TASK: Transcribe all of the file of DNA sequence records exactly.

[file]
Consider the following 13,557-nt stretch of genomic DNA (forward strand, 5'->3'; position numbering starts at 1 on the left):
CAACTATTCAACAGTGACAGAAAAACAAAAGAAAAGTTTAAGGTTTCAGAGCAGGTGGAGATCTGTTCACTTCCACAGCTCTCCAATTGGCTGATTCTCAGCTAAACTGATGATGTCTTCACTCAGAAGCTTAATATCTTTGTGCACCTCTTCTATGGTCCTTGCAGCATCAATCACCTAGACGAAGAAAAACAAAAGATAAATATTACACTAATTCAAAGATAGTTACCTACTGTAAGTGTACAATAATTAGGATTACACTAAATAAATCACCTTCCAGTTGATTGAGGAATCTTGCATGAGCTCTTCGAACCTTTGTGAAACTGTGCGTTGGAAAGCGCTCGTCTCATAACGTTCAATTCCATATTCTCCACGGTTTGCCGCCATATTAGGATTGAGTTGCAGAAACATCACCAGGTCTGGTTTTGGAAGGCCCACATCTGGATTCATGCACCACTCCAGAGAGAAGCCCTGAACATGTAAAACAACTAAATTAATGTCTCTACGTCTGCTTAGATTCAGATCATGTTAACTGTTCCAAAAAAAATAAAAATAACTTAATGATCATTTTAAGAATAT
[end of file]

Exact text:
Consider the following 13,557-nt stretch of genomic DNA (forward strand, 5'->3'; position numbering starts at 1 on the left):
CAACTATTCAACAGTGACAGAAAAACAAAAGAAAAGTTTAAGGTTTCAGAGCAGGTGGAGATCTGTTCACTTCCACAGCTCTCCAATTGGCTGATTCTCAGCTAAACTGATGATGTCTTCACTCAGAAGCTTAATATCTTTGTGCACCTCTTCTATGGTCCTTGCAGCATCAATCACCTAGACGAAGAAAAACAAAAGATAAATATTACACTAATTCAAAGATAGTTACCTACTGTAAGTGTACAATAATTAGGATTACACTAAATAAATCACCTTCCAGTTGATTGAGGAATCTTGCATGAGCTCTTCGAACCTTTGTGAAACTGTGCGTTGGAAAGCGCTCGTCTCATAACGTTCAATTCCATATTCTCCACGGTTTGCCGCCATATTAGGATTGAGTTGCAGAAACATCACCAGGTCTGGTTTTGGAAGGCCCACATCTGGATTCATGCACCACTCCAGAGAGAAGCCCTGAACATGTAAAACAACTAAATTAATGTCTCTACGTCTGCTTAGATTCAGATCATGTTAACTGTTCCAAAAAAAATAAAAATAACTTAATGATCATTTTAAGAATAT